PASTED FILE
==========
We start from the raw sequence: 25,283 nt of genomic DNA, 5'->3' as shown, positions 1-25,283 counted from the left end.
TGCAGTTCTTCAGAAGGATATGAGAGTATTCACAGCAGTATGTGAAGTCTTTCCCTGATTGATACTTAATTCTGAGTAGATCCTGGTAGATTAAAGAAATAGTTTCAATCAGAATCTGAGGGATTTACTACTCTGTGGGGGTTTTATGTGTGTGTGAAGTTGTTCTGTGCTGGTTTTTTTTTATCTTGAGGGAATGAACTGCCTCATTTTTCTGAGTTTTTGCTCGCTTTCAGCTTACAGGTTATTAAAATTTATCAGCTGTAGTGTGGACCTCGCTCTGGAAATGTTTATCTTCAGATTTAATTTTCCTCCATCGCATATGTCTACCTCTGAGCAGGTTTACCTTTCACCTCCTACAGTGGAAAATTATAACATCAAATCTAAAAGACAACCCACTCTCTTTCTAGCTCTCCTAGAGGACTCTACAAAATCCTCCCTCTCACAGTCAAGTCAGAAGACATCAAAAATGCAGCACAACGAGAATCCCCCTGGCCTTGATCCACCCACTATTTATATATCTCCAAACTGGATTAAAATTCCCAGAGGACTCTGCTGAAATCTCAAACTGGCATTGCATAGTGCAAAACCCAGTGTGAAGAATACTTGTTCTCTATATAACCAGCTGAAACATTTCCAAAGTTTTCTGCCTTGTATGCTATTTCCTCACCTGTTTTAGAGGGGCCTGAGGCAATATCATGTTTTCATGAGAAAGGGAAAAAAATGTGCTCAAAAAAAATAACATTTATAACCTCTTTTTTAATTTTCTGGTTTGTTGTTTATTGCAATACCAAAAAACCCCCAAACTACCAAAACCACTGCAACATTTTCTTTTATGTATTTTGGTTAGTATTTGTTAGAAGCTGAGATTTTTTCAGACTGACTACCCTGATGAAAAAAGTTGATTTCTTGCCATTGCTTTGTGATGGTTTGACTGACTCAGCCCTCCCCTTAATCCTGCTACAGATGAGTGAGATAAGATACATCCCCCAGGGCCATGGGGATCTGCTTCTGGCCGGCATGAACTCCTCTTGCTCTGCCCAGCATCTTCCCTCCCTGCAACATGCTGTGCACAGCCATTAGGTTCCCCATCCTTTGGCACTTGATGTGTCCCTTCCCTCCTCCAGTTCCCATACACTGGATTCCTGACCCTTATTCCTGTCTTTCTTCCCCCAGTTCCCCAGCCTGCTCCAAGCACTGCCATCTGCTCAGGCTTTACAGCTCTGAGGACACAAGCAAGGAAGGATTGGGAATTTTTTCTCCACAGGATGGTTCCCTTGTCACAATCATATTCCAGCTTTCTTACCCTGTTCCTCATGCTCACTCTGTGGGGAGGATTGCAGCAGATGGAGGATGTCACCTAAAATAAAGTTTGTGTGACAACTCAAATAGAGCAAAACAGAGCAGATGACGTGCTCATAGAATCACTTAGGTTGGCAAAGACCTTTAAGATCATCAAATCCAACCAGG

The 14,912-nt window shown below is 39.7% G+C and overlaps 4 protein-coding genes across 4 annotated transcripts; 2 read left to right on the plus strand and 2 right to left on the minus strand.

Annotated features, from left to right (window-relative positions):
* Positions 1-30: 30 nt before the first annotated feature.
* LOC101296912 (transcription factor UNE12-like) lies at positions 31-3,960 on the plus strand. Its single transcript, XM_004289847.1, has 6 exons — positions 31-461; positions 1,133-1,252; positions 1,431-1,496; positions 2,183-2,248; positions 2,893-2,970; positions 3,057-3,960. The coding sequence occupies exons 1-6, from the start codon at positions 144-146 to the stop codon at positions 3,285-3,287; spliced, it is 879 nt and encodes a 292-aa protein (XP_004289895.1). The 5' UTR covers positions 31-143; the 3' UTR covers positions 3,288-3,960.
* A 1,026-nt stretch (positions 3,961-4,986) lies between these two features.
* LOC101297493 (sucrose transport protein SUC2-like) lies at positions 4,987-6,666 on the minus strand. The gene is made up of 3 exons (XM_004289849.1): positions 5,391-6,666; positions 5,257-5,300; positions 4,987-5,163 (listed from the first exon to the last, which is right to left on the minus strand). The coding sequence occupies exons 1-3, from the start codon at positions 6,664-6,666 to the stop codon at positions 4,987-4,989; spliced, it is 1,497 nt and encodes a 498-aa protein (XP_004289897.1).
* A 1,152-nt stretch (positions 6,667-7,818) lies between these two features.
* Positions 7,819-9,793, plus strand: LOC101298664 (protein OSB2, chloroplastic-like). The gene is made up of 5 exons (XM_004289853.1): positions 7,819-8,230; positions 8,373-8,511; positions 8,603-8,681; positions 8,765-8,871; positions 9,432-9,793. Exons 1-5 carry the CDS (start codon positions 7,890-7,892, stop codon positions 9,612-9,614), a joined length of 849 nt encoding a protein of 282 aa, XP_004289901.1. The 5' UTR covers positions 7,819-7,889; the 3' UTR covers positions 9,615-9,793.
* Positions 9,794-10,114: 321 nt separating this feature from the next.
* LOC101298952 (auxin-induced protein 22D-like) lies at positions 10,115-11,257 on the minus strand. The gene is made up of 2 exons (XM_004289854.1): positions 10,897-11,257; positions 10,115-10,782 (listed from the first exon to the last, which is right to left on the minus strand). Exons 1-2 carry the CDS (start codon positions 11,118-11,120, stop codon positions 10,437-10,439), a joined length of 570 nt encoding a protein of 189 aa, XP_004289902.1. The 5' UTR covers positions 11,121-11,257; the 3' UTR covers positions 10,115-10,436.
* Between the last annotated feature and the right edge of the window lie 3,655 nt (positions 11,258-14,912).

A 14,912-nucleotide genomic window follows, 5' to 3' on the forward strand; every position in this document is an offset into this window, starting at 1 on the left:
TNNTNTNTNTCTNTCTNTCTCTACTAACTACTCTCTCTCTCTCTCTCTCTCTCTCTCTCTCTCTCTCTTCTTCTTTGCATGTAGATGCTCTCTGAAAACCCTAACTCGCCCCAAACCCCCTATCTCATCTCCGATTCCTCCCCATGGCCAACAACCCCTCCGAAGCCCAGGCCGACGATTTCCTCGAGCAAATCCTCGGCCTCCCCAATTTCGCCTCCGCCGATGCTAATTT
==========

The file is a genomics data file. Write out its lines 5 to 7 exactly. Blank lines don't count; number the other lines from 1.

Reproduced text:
* Positions 1-30: 30 nt before the first annotated feature.
* LOC101296912 (transcription factor UNE12-like) lies at positions 31-3,960 on the plus strand. Its single transcript, XM_004289847.1, has 6 exons — positions 31-461; positions 1,133-1,252; positions 1,431-1,496; positions 2,183-2,248; positions 2,893-2,970; positions 3,057-3,960. The coding sequence occupies exons 1-6, from the start codon at positions 144-146 to the stop codon at positions 3,285-3,287; spliced, it is 879 nt and encodes a 292-aa protein (XP_004289895.1). The 5' UTR covers positions 31-143; the 3' UTR covers positions 3,288-3,960.
* A 1,026-nt stretch (positions 3,961-4,986) lies between these two features.